July 01, 2002 ~ Putting together the myriad promoters of wine events and the millions of potential attendees to their events would seem a great idea. Eric Orange thought so, too, and the website he has created to facilitate that meeting is one of the internet’s best.
Wine and food buffs can find information about all sorts of wine-related opportunities at www.LocalWineEvents.com. Access to the site is free, both for the consumer and for the organizers of those events.
Though the site provides segmented information on other topics of interest to wine fanciers, such as wine vacations, accessories, a classified ad section and includes a great number of links, its core is the easy-to-understand home page. From that point the reader can learn about wine events near his hometown or anywhere in the world, for that matter.
Perhaps predictably, California seems to have the greatest number of listings the Napa/Sonoma section alone has 47 at the moment though many other parts of the country are represented.
There aren’t too many events listed for Arkansas at the moment, but there is the Altus Grape Fest this week. Apparently the festival is free and promises "tasting of all the local wineries, Bacchus look alike contest, live music and lots more!" Forty-three events are listed for Chicago, but southern Illinois isn’t neglected. The Illinois Liquor Marts promote their 18th consecutive Wine and Food Expo, which will be held in Carbondale this October. The state of Washington has enough listings to require classification on a geographic basis. Clicking on the Columbia Valley section, I discovered that in August, Destiny Ridge Vineyards is sponsoring "A Night Out," which includes a tasting of Washington wines, skeet shooting and a steak and lobster dinner.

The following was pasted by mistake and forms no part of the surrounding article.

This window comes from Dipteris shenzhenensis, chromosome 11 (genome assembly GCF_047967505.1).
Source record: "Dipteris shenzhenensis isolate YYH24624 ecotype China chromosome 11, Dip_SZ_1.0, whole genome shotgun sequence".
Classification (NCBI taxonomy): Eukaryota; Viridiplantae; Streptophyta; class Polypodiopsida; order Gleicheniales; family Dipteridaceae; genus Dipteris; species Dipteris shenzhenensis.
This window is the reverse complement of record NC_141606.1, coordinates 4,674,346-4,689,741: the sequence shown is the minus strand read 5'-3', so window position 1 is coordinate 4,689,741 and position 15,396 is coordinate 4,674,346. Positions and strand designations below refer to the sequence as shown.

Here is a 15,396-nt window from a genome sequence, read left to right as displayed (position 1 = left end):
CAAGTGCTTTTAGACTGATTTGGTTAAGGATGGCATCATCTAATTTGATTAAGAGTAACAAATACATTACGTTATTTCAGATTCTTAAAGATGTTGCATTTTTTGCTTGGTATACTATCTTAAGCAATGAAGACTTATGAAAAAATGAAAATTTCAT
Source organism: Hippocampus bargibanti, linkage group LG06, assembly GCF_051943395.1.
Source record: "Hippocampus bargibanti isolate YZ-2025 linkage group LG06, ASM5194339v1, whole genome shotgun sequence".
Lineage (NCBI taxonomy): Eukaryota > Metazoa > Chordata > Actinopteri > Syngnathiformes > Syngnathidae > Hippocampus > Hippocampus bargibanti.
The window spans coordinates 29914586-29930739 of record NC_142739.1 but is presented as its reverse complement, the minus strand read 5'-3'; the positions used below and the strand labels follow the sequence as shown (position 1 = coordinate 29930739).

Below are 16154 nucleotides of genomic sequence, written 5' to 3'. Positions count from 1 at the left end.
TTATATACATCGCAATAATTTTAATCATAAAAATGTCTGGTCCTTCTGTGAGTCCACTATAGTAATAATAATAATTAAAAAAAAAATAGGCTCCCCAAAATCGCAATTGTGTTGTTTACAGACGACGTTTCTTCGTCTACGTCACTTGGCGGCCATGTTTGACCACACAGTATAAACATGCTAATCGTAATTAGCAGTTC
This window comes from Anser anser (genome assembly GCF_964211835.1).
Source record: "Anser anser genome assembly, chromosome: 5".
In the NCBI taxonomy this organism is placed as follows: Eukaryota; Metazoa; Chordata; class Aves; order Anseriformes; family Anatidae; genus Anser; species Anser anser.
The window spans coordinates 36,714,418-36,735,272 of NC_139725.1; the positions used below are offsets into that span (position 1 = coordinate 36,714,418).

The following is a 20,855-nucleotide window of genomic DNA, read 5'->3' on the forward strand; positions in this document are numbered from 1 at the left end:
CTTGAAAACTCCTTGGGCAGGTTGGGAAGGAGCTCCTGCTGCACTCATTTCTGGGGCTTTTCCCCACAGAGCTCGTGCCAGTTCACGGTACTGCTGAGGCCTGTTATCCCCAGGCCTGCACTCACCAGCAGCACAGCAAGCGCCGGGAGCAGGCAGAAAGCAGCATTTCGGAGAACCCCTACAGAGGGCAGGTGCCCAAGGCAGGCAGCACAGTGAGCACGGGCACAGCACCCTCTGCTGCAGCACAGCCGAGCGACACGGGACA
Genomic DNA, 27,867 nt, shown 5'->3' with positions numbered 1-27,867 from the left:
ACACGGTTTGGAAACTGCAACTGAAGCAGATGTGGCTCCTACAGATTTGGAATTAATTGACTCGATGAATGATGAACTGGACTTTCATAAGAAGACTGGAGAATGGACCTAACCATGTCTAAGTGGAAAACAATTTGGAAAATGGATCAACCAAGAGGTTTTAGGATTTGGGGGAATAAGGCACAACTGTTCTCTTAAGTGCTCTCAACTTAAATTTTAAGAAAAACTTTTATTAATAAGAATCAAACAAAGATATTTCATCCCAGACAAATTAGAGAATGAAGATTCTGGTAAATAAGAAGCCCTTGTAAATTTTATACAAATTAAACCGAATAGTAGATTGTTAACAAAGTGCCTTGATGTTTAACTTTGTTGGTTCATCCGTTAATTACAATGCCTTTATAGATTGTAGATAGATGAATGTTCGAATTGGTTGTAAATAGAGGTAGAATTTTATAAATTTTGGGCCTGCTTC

International happenings are made available, as well. The information is really broad-based, even If it isn’t comprehensive in an "A to Z" manner. From accessing the international listings I’ve found that Australia hosts the Best of Barossa Banquet in Adelaide this weekend. Nothing seems scheduled in Zaire or Zambia, but the U.K. is home to many events. Those in the north of England in mid-September can participate in the York Festival of Food and Drink, for instance.
Forty-year-old entrepreneur Orange has a background that includes a diverse experience in the wine industry. Earlier in his17-year career, he worked in retail wine sales, served as a bar manager/wine steward and learned enough about the agricultural side of things to become a vineyard supervisor. More recently he has held management positions with the internet marketer WineShopper.com and with Paterno Imports. In his time he’s certainly seen many approaches to promoting all sorts of wine events. "How do you publicize these events? The options are limited," said Orange in an interview earlier this week. "Well, put ‘em all in one place," he thought "and I’ll do reciprocal links, too."